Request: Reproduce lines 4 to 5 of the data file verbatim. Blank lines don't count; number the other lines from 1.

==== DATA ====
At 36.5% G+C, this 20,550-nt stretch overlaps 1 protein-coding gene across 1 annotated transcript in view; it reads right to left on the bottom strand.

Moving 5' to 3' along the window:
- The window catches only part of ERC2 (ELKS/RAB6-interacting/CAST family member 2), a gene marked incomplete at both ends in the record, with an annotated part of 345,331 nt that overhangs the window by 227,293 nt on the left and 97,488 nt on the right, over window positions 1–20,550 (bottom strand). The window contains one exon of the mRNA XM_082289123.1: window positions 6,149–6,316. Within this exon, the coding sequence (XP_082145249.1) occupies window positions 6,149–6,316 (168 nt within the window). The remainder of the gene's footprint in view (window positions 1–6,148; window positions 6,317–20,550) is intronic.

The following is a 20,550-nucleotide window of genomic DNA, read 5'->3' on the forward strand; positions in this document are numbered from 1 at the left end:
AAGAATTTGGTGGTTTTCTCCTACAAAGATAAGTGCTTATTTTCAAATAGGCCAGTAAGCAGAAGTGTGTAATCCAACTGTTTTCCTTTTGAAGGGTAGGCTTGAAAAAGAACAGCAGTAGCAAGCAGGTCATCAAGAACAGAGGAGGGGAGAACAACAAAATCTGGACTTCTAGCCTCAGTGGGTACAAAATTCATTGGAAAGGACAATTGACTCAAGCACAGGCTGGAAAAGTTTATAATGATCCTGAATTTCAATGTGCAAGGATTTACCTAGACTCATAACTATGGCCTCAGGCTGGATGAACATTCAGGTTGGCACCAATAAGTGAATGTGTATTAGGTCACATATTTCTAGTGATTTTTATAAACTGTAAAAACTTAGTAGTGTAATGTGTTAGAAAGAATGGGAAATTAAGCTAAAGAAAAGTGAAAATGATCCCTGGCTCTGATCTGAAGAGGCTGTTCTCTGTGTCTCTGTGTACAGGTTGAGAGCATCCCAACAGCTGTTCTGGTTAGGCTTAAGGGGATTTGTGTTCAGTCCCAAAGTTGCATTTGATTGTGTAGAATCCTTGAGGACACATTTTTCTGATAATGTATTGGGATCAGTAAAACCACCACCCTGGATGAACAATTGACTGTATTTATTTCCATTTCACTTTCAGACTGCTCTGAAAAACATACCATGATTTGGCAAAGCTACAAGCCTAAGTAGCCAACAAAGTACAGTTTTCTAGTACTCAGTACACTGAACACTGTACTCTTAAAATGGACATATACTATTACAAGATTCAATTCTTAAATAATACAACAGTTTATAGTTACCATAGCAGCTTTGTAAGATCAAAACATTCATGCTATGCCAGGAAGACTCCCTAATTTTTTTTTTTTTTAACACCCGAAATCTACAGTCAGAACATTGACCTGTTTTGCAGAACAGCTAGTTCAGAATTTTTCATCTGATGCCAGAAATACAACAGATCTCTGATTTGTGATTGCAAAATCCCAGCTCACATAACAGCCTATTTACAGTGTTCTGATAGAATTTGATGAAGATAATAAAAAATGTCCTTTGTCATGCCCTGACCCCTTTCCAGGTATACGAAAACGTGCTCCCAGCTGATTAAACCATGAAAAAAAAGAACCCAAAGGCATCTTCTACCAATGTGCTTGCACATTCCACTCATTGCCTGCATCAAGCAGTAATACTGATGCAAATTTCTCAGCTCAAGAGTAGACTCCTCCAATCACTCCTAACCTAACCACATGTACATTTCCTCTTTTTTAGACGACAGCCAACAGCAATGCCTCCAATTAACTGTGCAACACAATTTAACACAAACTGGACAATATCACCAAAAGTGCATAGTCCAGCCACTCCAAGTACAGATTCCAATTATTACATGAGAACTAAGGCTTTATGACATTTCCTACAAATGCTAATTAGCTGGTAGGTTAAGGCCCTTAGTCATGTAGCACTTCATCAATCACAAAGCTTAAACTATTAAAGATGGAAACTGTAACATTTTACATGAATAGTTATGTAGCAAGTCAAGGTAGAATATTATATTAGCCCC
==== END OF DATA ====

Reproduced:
The following is a 20,550-nucleotide window of genomic DNA, read 5'->3' on the forward strand; positions in this document are numbered from 1 at the left end:
AAGAATTTGGTGGTTTTCTCCTACAAAGATAAGTGCTTATTTTCAAATAGGCCAGTAAGCAGAAGTGTGTAATCCAACTGTTTTCCTTTTGAAGGGTAGGCTTGAAAAAGAACAGCAGTAGCAAGCAGGTCATCAAGAACAGAGGAGGGGAGAACAACAAAATCTGGACTTCTAGCCTCAGTGGGTACAAAATTCATTGGAAAGGACAATTGACTCAAGCACAGGCTGGAAAAGTTTATAATGATCCTGAATTTCAATGTGCAAGGATTTACCTAGACTCATAACTATGGCCTCAGGCTGGATGAACATTCAGGTTGGCACCAATAAGTGAATGTGTATTAGGTCACATATTTCTAGTGATTTTTATAAACTGTAAAAACTTAGTAGTGTAATGTGTTAGAAAGAATGGGAAATTAAGCTAAAGAAAAGTGAAAATGATCCCTGGCTCTGATCTGAAGAGGCTGTTCTCTGTGTCTCTGTGTACAGGTTGAGAGCATCCCAACAGCTGTTCTGGTTAGGCTTAAGGGGATTTGTGTTCAGTCCCAAAGTTGCATTTGATTGTGTAGAATCCTTGAGGACACATTTTTCTGATAATGTATTGGGATCAGTAAAACCACCACCCTGGATGAACAATTGACTGTATTTATTTCCATTTCACTTTCAGACTGCTCTGAAAAACATACCATGATTTGGCAAAGCTACAAGCCTAAGTAGCCAACAAAGTACAGTTTTCTAGTACTCAGTACACTGAACACTGTACTCTTAAAATGGACATATACTATTACAAGATTCAATTCTTAAATAATACAACAGTTTATAGTTACCATAGCAGCTTTGTAAGATCAAAACATTCATGCTATGCCAGGAAGACTCCCTAATTTTTTTTTTTTTTAACACCCGAAATCTACAGTCAGAACATTGACCTGTTTTGCAGAACAGCTAGTTCAGAATTTTTCATCTGATGCCAGAAATACAACAGATCTCTGATTTGTGATTGCAAAATCCCAGCTCACATAACAGCCTATTTACAGTGTTCTGATAGAATTTGATGAAGATAATAAAAAATGTCCTTTGTCATGCCCTGACCCCTTTCCAGGTATACGAAAACGTGCTCCCAGCTGATTAAACCATGAAAAAAAAGAACCCAAAGGCATCTTCTACCAATGTGCTTGCACATTCCACTCATTGCCTGCATCAAGCAGTAATACTGATGCAAATTTCTCAGCTCAAGAGTAGACTCCTCCAATCACTCCTAACCTAACCACATGTACATTTCCTCTTTTTTAGACGACAGCCAACAGCAATGCCTCCAATTAACTGTGCAACACAATTTAACACAAACTGGACAATATCACCAAAAGTGCATAGTCCAGCCACTCCAAGTACAGATTCCAATTATTACATGAGAACTAAGGCTTTATGACATTTCCTACAAATGCTAATTAGCTGGTAGGTTAAGGCCCTTAGTCATGTAGCACTTCATCAATCACAAAGCTTAAACTATTAAAGATGGAAACTGTAACATTTTACATGAATAGTTATGTAGCAAGTCAAGGTAGAATATTATATTAGCCCC